INDIANAPOLIS – Chuck Pagano is in his first day as head coach of the Indianapolis Colts.
Pagano is less than one week removed from his last game with Baltimore, where he served as defensive coordinator for a Ravens team that came within seconds of forcing overtime at New England for a spot in Super Bowl XLVI in Indianapolis.
Pagano assumes the sideline leadership role for an organization that has changed dramatically since its last game on January 1.
After completing a 2-14 season, Colts Owner and CEO Jim Irsay named a new general manager in Ryan Grigson on January 11. Irsay and Grigson named Pagano, 51, to the post on Wednesday, and the 28-year coaching veteran brings an outstanding resume to Indianapolis.
"He brings leadership," said Grigson. "First and foremost, he brings people skills. He's known for reaching players, no matter veteran or rookie. He has that gift, which I think is very instrumental and imperative in a defense and a team in general. The allure of him was the fact that he doesn't have to try to be a leader. He is a leader. Players respond to him, and I see him in that same light as a head coach as he was when he was a defensive coordinator and a position coach.
"He does those things you can't teach. He's a leader of men. He has great football mind, and a versatile football mind. I'm looking forward to working with him because he's a great guy as well, and it's well-documented."
Pagano has served 10 years in the NFL with Cleveland, Oakland and Baltimore. His 2001-04 tenure with Cleveland and 2005-06 time with Oakland came as defensive backs coach, the same role he held with Baltimore until this past season.
Pagano became the fifth defensive coordinator in Baltimore history in 2011, a season where the Ravens went 12-4, undefeated at home and in the division. Baltimore also posted an 11-3 mark against AFC teams, including a 24-10 victory over Indianapolis on December 11.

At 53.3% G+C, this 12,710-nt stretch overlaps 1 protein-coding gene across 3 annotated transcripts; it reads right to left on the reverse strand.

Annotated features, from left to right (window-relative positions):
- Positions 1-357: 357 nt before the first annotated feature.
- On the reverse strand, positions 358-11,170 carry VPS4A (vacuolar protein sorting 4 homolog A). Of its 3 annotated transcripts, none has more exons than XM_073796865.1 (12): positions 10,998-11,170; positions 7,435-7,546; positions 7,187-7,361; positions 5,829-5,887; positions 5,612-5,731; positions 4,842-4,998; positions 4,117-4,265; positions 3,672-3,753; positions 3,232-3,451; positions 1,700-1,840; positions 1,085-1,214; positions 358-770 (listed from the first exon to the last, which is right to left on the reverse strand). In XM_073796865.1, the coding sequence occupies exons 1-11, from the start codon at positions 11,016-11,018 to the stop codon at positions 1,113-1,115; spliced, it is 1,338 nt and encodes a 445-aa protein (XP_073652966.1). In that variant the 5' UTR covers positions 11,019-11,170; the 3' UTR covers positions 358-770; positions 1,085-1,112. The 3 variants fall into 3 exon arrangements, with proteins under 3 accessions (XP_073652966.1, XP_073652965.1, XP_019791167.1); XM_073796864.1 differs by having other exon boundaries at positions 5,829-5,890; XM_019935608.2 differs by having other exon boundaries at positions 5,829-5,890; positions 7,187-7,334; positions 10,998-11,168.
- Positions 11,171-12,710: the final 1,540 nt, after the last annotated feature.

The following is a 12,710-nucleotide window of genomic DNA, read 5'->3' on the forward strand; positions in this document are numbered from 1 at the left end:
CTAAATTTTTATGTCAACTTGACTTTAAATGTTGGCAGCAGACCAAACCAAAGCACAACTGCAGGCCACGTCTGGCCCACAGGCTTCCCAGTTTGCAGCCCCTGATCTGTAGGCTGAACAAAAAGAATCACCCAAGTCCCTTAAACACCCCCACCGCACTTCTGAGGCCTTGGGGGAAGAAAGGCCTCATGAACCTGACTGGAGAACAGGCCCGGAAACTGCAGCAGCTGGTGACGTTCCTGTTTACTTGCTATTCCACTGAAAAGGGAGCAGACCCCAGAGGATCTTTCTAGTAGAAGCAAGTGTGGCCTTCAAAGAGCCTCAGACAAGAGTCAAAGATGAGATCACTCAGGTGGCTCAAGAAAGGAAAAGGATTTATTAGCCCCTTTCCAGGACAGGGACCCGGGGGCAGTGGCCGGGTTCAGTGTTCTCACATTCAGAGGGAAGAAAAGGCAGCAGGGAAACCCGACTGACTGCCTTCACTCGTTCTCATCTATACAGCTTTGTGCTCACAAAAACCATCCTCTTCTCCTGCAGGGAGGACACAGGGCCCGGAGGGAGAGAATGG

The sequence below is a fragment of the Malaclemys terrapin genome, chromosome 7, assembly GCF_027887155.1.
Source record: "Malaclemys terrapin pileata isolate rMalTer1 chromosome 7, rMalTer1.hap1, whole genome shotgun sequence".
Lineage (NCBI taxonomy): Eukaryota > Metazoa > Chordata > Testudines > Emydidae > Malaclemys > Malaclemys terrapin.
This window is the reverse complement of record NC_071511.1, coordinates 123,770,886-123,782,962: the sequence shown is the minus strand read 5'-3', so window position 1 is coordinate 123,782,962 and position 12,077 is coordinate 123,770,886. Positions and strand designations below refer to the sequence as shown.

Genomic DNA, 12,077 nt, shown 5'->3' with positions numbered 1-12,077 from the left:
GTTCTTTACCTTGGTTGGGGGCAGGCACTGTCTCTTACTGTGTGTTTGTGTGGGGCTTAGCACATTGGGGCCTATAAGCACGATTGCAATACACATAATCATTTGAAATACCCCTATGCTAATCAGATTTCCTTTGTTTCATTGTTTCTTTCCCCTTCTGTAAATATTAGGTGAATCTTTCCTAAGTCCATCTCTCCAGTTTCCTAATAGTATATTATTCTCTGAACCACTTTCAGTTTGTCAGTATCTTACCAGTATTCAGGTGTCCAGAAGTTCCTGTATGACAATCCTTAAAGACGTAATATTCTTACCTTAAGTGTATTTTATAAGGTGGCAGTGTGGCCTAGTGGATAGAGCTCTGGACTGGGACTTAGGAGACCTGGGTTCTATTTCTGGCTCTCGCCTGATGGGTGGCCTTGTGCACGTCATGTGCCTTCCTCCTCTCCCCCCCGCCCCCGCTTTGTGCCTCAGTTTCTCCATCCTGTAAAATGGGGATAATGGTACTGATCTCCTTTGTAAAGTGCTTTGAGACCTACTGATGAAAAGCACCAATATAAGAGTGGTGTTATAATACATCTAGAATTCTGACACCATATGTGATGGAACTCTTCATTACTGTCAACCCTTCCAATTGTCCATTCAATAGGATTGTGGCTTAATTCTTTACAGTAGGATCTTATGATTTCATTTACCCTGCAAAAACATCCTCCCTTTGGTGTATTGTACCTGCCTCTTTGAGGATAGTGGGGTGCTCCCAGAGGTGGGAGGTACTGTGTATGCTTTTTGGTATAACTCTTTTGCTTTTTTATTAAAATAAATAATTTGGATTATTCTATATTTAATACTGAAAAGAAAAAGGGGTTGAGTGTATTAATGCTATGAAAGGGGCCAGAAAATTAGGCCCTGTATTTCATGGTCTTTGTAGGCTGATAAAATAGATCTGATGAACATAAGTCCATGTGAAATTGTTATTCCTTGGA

As Pagano moved through league circles, so did Grigson, first with St. Louis and then with Philadelphia. Adept at scouting player talent, he kept his eyes peeled as well for others in the game. Grigson did not have a specific connection with Pagano, but that did not matter. What mattered was results, and Pagano was around a program that produced.
"No real connections, just from mutual close friends and colleagues, people in the football world," said Grigson of having no specific relationship. "We (Philadelphia) had a strong interest in him last year. I have admired the Ravens for a long time now, from Ozzie (Newsome), to their great defenses, to John Harbaugh, they've been so good at everything they do across the board. I really wanted to get him last year as (Philadelphia) defensive coordinator. He was a guy we had strong interest in getting in Philadelphia for our defensive coordinator's position. They made him defensive coordinator in Baltimore, and it didn't work out. Now, it did."
Pagano's 2008-11 years with Baltimore have been seasons of extreme defensive success. He assisted in helping the Ravens continue a nine-year streak with a top 10 total defense in the NFL. The current nine-year streak ties the third-longest in the league since the 1970 Merger. Over the last four seasons, Baltimore permitted 13.3 points per game at home, second-best in the NFL. The Ravens posted a 27-5 home mark during that span with an average victory margin of 14.5 points. Baltimore held 27 of 32 opponents to 17 or fewer points at home. In overall games since 2008, Baltimore surrendered 16.3 points per outing, the second-stingiest league total, intercepted 82 passes and held opposing quarterbacks to a league-low 69.6 rating. Baltimore has been just as solid on the ground, owning a league-record 16-year streak of not allowing opponents to post a 4.0 seasonal rushing average.
Irsay and Grigson have been paired in the organization for a bit more than two weeks. The search for a head coach was attacked in an appropriate fashion, and Grigson is pleased with the end result of the process.
"He was everything I thought he would be and (Owner and CEO) Jim (Irsay) thought he would be in the interview," said Grigson. "It just solidified everything we knew, researched, heard and actually viewed from watching him coach and the defense he ran and the success he had. You can't fake the things he has."
Pagano comes from a football family. His father, Sam, was a distinguished coach at Fairview High School in Boulder, Colorado, where he had a 26-year career. Sam Pagano was a two-time Colorado Coach-of-the-Year, and he won three 4A state titles. He then coached many seasons abroad. John Pagano, Chuck's brother, has served with San Diego since leaving the Colts after the 2001 season. A defensive assistant with Indianapolis for four seasons under Head Coach Jim Mora, Pagano served as linebackers coach with the Chargers since 2005, and was named to his current post recently.